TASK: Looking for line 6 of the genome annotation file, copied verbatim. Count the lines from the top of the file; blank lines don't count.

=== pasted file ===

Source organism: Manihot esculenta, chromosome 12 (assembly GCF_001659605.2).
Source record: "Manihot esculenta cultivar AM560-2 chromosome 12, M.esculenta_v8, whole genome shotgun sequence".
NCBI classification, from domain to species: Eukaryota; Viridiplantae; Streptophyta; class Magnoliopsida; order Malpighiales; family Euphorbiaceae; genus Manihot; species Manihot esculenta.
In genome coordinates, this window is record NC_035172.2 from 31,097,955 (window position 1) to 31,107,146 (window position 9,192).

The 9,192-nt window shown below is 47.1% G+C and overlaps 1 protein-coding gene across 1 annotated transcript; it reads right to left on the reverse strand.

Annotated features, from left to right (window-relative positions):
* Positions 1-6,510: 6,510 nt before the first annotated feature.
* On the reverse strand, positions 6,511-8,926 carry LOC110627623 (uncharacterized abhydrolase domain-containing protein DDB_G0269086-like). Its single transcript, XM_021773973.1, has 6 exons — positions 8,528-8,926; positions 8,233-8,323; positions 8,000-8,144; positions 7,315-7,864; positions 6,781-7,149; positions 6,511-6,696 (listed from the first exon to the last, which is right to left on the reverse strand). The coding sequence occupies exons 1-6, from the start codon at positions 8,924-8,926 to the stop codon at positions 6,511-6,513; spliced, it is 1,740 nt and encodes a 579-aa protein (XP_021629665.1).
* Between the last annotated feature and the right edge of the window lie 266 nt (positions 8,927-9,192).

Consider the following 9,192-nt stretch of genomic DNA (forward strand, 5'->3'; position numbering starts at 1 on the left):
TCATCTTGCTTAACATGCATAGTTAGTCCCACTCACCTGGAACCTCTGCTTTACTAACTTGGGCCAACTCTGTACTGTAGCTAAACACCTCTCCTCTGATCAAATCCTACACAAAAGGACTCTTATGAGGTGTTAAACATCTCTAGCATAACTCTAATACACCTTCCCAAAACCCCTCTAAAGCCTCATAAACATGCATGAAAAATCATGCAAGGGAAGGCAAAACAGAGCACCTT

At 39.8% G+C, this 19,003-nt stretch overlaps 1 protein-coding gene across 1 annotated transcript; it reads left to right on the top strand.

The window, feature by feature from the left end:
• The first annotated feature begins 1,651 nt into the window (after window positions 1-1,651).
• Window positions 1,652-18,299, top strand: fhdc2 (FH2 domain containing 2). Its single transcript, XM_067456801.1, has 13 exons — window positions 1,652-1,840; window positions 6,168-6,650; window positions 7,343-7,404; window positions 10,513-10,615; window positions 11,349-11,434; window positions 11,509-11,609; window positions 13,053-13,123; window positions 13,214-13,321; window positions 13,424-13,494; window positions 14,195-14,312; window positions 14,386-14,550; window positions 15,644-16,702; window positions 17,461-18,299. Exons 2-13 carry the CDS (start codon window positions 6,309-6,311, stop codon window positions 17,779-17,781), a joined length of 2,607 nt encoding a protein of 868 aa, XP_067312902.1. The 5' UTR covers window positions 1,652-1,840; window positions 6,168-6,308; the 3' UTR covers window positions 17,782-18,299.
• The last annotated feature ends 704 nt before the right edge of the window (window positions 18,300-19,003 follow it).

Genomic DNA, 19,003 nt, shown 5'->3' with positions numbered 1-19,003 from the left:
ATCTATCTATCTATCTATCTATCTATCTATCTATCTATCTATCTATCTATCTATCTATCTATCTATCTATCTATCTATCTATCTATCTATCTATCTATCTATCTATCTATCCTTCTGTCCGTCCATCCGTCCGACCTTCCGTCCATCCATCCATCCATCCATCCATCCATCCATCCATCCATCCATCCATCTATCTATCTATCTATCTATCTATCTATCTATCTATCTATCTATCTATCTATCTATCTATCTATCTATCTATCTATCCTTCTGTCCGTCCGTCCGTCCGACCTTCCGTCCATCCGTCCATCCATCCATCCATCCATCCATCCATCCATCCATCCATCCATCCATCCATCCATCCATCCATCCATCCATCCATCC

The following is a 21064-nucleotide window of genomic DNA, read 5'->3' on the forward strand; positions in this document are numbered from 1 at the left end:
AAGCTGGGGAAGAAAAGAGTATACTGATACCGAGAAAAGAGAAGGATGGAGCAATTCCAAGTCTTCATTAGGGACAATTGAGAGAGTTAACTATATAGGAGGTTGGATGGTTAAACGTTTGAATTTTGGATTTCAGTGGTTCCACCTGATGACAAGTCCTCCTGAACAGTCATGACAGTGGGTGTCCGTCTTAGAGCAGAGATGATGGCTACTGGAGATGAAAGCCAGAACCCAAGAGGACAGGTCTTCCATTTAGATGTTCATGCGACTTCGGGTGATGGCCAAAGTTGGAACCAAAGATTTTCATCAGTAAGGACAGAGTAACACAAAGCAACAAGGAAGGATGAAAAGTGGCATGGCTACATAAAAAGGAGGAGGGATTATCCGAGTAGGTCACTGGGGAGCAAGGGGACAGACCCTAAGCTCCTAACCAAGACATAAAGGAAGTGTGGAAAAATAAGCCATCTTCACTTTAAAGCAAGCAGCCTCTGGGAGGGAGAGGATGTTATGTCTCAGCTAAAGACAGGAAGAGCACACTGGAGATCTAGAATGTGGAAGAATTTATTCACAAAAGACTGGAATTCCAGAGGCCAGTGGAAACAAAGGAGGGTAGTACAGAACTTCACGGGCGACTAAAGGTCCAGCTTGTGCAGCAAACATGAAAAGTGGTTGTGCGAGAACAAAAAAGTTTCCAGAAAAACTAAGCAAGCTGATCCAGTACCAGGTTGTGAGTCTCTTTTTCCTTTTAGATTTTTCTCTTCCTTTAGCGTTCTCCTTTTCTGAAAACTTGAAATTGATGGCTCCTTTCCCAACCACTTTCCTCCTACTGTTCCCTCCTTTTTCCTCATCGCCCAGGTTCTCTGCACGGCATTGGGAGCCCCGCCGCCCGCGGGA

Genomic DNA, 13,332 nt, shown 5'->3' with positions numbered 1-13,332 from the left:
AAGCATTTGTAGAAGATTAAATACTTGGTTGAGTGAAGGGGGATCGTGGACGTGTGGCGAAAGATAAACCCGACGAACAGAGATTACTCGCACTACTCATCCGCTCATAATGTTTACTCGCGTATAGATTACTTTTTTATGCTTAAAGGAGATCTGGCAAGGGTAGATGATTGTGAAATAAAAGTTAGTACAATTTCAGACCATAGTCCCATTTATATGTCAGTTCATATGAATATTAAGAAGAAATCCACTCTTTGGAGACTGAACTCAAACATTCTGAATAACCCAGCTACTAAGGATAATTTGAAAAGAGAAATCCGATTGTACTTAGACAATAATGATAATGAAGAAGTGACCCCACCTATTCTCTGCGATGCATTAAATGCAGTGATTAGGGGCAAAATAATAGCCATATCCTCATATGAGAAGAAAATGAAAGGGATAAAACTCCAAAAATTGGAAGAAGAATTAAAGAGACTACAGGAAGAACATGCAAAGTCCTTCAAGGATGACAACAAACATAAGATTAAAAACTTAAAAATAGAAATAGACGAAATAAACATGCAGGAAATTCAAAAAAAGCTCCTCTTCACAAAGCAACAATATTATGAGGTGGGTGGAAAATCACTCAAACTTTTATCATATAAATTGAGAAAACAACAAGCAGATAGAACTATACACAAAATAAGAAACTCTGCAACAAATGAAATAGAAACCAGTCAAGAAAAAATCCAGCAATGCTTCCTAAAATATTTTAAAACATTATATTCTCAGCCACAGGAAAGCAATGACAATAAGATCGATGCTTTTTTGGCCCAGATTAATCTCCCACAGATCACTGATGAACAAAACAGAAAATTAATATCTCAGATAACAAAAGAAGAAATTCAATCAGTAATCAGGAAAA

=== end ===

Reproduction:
Annotated features, from left to right (window-relative positions):